Author(s): DePaolo JR, Simpson SG, Folstein S, Folstein M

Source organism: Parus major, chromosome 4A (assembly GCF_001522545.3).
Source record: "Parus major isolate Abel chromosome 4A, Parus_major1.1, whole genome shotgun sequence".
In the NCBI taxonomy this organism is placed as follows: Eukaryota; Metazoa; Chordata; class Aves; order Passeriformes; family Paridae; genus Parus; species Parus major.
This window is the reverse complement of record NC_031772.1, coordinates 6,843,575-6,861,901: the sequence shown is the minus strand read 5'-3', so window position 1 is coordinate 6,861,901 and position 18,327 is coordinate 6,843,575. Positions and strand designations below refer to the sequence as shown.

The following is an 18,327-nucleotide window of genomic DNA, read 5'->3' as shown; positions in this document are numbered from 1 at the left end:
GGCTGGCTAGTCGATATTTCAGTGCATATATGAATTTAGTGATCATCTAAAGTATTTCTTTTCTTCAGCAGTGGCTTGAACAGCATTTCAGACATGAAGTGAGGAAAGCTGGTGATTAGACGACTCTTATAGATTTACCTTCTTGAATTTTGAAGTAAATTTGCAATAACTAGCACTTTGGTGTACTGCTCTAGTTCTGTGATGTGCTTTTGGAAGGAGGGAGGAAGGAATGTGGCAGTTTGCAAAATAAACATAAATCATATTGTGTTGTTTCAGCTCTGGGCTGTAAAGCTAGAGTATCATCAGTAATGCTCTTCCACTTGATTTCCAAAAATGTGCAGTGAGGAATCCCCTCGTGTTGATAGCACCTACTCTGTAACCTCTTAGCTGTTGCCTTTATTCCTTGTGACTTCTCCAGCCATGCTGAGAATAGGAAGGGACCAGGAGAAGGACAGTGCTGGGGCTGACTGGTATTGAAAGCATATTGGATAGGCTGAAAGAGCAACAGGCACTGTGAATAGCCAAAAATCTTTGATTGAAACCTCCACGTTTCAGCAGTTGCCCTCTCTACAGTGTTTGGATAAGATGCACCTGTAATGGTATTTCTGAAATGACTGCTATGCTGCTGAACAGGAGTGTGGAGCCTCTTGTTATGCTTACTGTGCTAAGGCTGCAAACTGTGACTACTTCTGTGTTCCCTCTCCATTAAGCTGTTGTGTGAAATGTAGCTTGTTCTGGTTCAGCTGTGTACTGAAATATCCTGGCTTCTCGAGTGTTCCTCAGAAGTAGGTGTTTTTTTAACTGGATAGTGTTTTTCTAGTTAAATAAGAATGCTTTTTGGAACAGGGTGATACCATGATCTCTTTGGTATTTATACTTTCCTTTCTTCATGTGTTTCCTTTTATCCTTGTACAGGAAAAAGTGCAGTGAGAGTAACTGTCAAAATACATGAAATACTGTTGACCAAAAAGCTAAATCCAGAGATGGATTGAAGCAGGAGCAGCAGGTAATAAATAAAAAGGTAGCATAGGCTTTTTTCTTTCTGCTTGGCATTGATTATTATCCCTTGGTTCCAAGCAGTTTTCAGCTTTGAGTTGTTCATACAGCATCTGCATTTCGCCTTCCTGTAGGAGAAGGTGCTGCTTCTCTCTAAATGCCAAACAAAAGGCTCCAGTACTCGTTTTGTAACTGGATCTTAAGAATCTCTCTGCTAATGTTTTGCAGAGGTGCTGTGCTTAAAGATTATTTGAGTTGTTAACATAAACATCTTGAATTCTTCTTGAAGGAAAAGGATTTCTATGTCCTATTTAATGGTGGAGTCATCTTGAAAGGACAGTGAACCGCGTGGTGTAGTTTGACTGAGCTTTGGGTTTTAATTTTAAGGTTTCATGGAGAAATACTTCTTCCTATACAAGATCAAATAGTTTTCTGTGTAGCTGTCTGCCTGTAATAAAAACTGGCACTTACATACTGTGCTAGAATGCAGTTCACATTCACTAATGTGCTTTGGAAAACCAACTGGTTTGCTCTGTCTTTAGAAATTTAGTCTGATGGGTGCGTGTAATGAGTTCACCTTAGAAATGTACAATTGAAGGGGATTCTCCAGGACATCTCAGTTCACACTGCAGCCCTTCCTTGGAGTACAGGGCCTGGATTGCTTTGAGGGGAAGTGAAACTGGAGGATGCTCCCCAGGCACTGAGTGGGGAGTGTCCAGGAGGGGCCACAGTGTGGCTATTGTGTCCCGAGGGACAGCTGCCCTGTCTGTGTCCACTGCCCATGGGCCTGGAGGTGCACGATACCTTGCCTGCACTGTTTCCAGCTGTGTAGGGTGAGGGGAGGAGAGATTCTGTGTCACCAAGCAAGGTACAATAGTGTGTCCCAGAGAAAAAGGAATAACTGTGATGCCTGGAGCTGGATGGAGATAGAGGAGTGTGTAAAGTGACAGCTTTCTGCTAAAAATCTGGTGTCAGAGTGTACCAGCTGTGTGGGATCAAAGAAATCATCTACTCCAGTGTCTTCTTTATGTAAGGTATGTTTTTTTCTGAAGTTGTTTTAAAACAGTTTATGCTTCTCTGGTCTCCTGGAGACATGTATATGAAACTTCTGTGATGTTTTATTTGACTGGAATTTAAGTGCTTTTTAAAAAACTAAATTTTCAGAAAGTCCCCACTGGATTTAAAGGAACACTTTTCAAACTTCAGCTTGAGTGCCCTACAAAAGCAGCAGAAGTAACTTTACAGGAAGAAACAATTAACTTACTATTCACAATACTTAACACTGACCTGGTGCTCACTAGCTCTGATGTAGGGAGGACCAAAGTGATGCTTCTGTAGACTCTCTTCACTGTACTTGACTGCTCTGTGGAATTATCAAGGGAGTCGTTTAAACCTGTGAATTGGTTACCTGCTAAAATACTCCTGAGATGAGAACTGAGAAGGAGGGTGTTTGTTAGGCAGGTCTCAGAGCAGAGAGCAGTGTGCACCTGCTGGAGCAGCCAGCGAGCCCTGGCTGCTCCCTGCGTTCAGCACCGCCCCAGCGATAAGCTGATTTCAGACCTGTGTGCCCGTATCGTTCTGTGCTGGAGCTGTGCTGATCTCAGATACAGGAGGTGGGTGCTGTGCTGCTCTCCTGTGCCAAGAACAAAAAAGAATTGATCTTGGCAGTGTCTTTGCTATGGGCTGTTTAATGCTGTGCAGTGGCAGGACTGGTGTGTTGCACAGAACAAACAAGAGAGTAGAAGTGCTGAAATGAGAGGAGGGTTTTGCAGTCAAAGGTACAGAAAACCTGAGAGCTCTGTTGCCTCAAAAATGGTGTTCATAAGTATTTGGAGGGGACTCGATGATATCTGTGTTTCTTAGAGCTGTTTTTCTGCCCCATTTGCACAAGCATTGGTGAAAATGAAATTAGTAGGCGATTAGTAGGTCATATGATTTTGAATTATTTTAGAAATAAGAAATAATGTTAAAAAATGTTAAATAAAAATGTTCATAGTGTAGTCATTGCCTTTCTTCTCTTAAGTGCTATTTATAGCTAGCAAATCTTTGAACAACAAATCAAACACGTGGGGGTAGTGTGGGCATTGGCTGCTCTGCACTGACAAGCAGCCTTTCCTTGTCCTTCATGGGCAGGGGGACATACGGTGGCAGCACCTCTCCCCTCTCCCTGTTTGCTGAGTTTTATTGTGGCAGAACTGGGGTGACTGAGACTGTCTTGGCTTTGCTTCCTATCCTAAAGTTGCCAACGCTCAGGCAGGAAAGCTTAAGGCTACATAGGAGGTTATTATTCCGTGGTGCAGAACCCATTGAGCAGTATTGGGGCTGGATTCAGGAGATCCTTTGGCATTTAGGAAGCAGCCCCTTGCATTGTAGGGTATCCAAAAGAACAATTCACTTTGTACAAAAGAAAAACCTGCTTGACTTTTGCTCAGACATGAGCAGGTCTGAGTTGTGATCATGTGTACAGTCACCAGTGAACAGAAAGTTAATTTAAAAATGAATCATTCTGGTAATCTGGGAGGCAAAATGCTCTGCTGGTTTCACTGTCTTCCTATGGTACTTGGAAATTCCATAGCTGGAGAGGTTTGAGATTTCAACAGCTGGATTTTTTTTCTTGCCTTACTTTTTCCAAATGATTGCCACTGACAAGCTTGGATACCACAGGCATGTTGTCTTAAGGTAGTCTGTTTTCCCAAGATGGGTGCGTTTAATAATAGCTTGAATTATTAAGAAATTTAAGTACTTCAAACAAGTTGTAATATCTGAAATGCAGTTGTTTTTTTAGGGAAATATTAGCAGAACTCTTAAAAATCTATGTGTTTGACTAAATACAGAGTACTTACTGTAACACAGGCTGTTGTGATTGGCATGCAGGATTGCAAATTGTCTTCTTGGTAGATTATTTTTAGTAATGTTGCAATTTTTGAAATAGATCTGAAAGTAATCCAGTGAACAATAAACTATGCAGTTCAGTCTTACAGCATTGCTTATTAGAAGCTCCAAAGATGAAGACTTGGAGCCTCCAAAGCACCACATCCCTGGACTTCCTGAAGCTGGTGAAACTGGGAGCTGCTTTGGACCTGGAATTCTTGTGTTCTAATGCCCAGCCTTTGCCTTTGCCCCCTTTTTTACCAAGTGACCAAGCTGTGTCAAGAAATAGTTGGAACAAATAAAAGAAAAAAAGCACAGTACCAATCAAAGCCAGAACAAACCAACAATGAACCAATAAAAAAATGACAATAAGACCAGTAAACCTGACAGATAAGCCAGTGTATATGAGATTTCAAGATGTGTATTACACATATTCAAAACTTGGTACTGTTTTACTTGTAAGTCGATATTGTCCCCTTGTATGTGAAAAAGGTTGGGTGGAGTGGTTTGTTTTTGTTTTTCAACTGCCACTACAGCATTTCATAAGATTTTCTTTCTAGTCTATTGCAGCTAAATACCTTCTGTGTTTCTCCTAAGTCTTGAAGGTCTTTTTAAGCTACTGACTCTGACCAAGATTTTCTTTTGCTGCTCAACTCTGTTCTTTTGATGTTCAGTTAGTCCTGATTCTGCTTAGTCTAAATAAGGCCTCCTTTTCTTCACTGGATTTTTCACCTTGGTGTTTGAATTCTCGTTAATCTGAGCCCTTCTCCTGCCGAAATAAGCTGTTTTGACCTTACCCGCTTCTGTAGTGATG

Underrecognition and undertreatment of affective disorders (i.e., major depressive disorder and bipolar affective disorder) constitute a serious public health problem in this country. The recent availability of sufficient mapped restriction fragment length polymorphism (RFLP) probes to cover the human genome and of improved methods of genetic linkage analysis make the definition of the genetic basis of bipolar affective disorders (and recurrent depressions) feasible within the foreseeable future. However, the degree of genetic heterogeneity involved might make the use of tightly linked RFLPs for diagnostic testing, as has been done for Huntington's disease or cystic fibrosis, impractical. Assuming multiple disease loci, then widely applicable and useful "molecular" diagnostic tests will await the cloning of the disease genes or identification of pathogenic gene products. In addition, the combination of genetic heterogeneity and a substantial degree of assortative mating (i.e., people with affective disorders marrying each other) in families with these disorders could make the search for linked loci a "bottleneck" in the path toward developing such diagnostic tests. Recently, three disease loci have been tentatively identified on chromosome 6, 11, and X.